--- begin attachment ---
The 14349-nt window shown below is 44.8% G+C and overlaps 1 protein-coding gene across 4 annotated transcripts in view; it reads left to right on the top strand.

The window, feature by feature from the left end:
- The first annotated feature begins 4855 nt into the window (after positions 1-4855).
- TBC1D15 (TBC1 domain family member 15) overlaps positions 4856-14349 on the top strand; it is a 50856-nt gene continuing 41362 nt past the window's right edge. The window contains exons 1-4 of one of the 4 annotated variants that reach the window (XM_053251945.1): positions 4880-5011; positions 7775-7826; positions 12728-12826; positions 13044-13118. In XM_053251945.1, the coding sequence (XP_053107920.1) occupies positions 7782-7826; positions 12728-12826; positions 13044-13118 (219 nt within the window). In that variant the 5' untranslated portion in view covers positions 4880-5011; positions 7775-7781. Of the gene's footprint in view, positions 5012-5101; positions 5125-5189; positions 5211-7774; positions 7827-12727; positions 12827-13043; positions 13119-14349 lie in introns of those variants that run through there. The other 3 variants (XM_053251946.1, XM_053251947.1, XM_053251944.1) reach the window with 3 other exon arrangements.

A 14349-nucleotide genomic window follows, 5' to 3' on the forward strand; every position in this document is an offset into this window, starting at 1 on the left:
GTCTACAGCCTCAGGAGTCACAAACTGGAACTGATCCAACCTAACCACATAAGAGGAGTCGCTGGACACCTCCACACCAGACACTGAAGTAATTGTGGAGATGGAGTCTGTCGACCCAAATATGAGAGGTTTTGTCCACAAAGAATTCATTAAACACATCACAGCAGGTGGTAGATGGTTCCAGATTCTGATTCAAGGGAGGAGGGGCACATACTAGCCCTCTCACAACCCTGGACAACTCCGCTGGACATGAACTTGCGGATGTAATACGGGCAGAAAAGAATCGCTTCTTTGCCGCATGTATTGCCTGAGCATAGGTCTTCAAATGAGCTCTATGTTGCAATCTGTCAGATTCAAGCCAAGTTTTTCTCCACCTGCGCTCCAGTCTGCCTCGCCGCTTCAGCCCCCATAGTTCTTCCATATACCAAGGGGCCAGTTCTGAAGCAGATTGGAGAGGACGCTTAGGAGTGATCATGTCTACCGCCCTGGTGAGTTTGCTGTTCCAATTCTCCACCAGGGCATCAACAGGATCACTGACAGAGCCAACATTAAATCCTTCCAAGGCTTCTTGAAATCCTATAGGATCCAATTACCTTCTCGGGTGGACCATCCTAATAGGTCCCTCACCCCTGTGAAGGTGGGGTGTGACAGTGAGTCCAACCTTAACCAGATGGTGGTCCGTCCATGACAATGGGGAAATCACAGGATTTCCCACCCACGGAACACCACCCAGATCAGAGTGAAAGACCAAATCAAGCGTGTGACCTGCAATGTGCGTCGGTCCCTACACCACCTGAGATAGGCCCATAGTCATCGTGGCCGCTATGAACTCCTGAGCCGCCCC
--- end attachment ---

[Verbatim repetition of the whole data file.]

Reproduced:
The 14349-nt window shown below is 44.8% G+C and overlaps 1 protein-coding gene across 4 annotated transcripts in view; it reads left to right on the top strand.

The window, feature by feature from the left end:
- The first annotated feature begins 4855 nt into the window (after positions 1-4855).
- TBC1D15 (TBC1 domain family member 15) overlaps positions 4856-14349 on the top strand; it is a 50856-nt gene continuing 41362 nt past the window's right edge. The window contains exons 1-4 of one of the 4 annotated variants that reach the window (XM_053251945.1): positions 4880-5011; positions 7775-7826; positions 12728-12826; positions 13044-13118. In XM_053251945.1, the coding sequence (XP_053107920.1) occupies positions 7782-7826; positions 12728-12826; positions 13044-13118 (219 nt within the window). In that variant the 5' untranslated portion in view covers positions 4880-5011; positions 7775-7781. Of the gene's footprint in view, positions 5012-5101; positions 5125-5189; positions 5211-7774; positions 7827-12727; positions 12827-13043; positions 13119-14349 lie in introns of those variants that run through there. The other 3 variants (XM_053251946.1, XM_053251947.1, XM_053251944.1) reach the window with 3 other exon arrangements.

A 14349-nucleotide genomic window follows, 5' to 3' on the forward strand; every position in this document is an offset into this window, starting at 1 on the left:
GTCTACAGCCTCAGGAGTCACAAACTGGAACTGATCCAACCTAACCACATAAGAGGAGTCGCTGGACACCTCCACACCAGACACTGAAGTAATTGTGGAGATGGAGTCTGTCGACCCAAATATGAGAGGTTTTGTCCACAAAGAATTCATTAAACACATCACAGCAGGTGGTAGATGGTTCCAGATTCTGATTCAAGGGAGGAGGGGCACATACTAGCCCTCTCACAACCCTGGACAACTCCGCTGGACATGAACTTGCGGATGTAATACGGGCAGAAAAGAATCGCTTCTTTGCCGCATGTATTGCCTGAGCATAGGTCTTCAAATGAGCTCTATGTTGCAATCTGTCAGATTCAAGCCAAGTTTTTCTCCACCTGCGCTCCAGTCTGCCTCGCCGCTTCAGCCCCCATAGTTCTTCCATATACCAAGGGGCCAGTTCTGAAGCAGATTGGAGAGGACGCTTAGGAGTGATCATGTCTACCGCCCTGGTGAGTTTGCTGTTCCAATTCTCCACCAGGGCATCAACAGGATCACTGACAGAGCCAACATTAAATCCTTCCAAGGCTTCTTGAAATCCTATAGGATCCAATTACCTTCTCGGGTGGACCATCCTAATAGGTCCCTCACCCCTGTGAAGGTGGGGTGTGACAGTGAGTCCAACCTTAACCAGATGGTGGTCCGTCCATGACAATGGGGAAATCACAGGATTTCCCACCCACGGAACACCACCCAGATCAGAGTGAAAGACCAAATCAAGCGTGTGACCTGCAATGTGCGTCGGTCCCTACACCACCTGAGATAGGCCCATAGTCATCGTGGCCGCTATGAACTCCTGAGCCGCCCC